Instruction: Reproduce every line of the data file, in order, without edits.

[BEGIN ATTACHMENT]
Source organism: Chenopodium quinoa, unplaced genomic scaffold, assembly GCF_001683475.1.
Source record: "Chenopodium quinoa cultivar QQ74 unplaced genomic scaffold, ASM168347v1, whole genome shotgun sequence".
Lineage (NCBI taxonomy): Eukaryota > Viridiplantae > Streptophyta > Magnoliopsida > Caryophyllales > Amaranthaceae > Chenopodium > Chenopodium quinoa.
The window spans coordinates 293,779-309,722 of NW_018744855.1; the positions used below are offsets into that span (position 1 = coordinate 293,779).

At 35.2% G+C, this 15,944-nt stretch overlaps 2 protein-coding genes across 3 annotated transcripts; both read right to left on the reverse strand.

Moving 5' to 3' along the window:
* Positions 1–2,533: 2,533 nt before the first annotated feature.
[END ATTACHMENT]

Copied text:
Source organism: Chenopodium quinoa, unplaced genomic scaffold, assembly GCF_001683475.1.
Source record: "Chenopodium quinoa cultivar QQ74 unplaced genomic scaffold, ASM168347v1, whole genome shotgun sequence".
Lineage (NCBI taxonomy): Eukaryota > Viridiplantae > Streptophyta > Magnoliopsida > Caryophyllales > Amaranthaceae > Chenopodium > Chenopodium quinoa.
The window spans coordinates 293,779-309,722 of NW_018744855.1; the positions used below are offsets into that span (position 1 = coordinate 293,779).

At 35.2% G+C, this 15,944-nt stretch overlaps 2 protein-coding genes across 3 annotated transcripts; both read right to left on the reverse strand.

Moving 5' to 3' along the window:
* Positions 1–2,533: 2,533 nt before the first annotated feature.